“Votes AGAINST directors James Murdoch and Kimbal Musk are warranted due to concerns regarding excessive compensation to named executive officers and to non-executive directors,” ISS wrote in a note to investors. The firm was adamant that Kimbal’s payout package was not necessarily logical for the company as he did not serve on any board committees. Additionally, ISS felt that Murdoch’s presence on the Tesla Board of Directors also was not justified due to his service on Audit and Governance Committees. The Audit Committee pledged a large sum of company stock to directors, which raised questions regarding its risk oversight. The Governance Committee failed to react appropriately to last year’s Shareholder proposal, which was supported by the majority of voters.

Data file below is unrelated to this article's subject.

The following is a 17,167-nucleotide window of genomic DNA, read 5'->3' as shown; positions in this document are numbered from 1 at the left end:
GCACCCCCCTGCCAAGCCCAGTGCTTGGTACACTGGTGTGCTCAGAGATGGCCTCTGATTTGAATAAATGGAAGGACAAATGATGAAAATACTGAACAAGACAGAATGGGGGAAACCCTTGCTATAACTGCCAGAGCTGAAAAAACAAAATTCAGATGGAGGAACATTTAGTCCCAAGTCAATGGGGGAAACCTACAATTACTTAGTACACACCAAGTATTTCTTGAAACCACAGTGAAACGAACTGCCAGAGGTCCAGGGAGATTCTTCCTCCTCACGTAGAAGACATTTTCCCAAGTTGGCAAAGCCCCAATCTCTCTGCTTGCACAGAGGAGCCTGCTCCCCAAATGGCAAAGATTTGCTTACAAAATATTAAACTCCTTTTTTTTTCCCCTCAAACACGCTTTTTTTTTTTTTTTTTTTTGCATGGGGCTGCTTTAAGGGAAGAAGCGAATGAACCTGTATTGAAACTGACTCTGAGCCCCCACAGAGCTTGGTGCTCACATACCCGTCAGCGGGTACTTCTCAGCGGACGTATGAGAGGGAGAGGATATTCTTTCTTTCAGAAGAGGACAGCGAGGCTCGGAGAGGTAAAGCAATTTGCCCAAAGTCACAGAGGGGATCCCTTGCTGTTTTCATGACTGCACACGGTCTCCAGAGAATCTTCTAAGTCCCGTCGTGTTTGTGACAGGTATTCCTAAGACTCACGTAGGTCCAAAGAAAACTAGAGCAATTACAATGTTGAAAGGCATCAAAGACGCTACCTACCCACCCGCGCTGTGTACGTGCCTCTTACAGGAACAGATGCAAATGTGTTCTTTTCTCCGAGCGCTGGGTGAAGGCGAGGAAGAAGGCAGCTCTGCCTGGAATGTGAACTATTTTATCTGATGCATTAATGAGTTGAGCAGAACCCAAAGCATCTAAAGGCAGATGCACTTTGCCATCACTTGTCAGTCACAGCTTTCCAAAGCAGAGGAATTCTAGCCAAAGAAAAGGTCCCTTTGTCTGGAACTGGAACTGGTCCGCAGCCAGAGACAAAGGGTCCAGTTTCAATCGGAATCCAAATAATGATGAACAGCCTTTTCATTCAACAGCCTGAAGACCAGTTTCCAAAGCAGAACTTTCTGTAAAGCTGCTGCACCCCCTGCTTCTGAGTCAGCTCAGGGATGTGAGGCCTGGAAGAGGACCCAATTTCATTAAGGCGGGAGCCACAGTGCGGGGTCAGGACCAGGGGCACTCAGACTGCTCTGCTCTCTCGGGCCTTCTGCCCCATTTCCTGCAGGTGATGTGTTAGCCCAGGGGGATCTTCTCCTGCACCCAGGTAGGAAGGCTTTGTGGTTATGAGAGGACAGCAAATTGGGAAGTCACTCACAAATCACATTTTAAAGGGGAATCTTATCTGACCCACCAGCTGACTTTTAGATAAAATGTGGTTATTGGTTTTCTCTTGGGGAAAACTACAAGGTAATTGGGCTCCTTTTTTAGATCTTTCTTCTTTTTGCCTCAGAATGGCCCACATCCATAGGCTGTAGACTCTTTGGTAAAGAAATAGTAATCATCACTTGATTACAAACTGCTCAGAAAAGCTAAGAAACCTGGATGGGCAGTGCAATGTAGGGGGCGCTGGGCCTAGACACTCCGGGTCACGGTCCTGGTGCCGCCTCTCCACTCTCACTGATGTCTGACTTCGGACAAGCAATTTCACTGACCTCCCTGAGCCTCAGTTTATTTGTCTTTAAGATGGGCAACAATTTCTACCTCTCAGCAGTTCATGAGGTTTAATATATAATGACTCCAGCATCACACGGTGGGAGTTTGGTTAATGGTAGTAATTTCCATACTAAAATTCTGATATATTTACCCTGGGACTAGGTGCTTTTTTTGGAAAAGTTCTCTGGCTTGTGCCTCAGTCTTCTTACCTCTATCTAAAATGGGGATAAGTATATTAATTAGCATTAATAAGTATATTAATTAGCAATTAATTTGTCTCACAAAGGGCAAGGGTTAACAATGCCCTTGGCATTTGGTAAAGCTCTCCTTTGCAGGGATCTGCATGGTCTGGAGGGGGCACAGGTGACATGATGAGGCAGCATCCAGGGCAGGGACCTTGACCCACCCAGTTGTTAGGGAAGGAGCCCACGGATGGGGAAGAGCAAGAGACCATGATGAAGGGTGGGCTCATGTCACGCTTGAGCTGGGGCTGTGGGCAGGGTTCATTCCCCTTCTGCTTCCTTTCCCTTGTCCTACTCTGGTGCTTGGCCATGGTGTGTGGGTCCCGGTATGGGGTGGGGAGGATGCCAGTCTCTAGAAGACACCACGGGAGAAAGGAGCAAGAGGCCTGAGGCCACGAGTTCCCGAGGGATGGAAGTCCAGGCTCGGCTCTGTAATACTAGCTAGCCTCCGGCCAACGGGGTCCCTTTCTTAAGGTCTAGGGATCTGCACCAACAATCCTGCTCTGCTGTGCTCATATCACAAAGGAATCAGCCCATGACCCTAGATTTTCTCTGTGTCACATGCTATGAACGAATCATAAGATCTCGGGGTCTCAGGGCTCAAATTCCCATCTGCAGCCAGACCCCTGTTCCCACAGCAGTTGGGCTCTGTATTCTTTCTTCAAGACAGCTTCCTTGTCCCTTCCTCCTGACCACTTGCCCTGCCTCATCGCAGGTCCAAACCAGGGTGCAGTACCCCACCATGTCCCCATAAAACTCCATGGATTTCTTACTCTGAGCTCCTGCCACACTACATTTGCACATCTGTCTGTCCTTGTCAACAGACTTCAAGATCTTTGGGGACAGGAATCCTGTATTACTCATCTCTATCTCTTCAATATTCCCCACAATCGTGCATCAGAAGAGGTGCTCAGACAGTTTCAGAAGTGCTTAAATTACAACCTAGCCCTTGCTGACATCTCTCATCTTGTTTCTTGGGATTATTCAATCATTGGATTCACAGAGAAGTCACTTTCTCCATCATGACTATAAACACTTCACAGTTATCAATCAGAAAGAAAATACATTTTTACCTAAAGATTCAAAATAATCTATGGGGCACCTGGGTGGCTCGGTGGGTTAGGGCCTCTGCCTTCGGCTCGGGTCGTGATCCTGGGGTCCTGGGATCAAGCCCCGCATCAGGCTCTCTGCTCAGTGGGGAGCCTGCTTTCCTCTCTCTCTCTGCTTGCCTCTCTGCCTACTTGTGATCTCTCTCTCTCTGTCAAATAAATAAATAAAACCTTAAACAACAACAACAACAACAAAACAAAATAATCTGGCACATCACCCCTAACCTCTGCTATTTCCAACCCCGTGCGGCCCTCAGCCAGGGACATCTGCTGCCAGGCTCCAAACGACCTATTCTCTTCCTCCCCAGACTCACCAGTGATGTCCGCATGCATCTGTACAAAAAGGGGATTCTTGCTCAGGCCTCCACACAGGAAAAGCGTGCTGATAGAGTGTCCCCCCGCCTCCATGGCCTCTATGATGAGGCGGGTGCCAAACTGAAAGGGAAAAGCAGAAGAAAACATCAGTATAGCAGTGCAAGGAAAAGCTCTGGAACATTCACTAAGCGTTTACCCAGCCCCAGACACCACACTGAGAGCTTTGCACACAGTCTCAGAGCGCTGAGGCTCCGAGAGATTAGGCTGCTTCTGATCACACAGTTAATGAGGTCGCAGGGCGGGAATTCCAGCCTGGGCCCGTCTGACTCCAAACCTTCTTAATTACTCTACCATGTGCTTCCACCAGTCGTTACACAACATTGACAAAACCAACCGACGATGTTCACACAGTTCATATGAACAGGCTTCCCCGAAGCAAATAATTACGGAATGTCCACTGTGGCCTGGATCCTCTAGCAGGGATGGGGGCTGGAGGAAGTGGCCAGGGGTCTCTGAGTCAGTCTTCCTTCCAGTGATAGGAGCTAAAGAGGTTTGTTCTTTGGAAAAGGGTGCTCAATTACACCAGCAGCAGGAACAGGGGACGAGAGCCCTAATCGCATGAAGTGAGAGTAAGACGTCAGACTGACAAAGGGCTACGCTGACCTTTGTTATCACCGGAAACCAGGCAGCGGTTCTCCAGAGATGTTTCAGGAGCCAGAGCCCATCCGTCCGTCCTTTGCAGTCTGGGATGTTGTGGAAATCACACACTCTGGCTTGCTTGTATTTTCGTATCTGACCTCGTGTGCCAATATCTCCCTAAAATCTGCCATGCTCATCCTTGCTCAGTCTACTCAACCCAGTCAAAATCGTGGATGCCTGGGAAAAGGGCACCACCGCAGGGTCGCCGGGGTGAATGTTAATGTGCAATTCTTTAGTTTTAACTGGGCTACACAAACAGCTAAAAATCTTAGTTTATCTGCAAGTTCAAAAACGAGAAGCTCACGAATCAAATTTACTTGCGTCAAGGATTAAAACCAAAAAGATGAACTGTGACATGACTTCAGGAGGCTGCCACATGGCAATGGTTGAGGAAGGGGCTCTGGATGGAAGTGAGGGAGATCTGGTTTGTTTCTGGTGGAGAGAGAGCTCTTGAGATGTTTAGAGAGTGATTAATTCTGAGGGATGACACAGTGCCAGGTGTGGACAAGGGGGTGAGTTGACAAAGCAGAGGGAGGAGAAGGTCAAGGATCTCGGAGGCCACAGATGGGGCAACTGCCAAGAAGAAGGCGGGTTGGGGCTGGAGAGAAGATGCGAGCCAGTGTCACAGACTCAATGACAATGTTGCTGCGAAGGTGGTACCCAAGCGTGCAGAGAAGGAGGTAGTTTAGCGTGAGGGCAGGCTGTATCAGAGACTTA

Coastal artisanal fisheries, particularly those in developing countries, are facing a global crisis of overexploitation1. Artificial reefs (ARs), or human–made reefs2, have been widely advocated by governmental and non-governmental conservation and management organizations for addressing these issues. Industries, particularly oil and gas, seeking to avoid the costs of removal or conventional disposal of used materials are often major advocates for deploying ARs. Yet, major questions remain regarding the success of such efforts in the context of weak governance and poorly sustained international investment in AR development projects. There is frequently confusion over whether or not ARs should be fishing sites and the precise goals of constructing such ARs are often unclear, making difficult to evaluate their successfulness3. Over the last 40 years, both failures and success AR implementation programs have been reported4,5. The main point of the present work is to underline the importance of the governance issue and address social and management factors on AR “success”.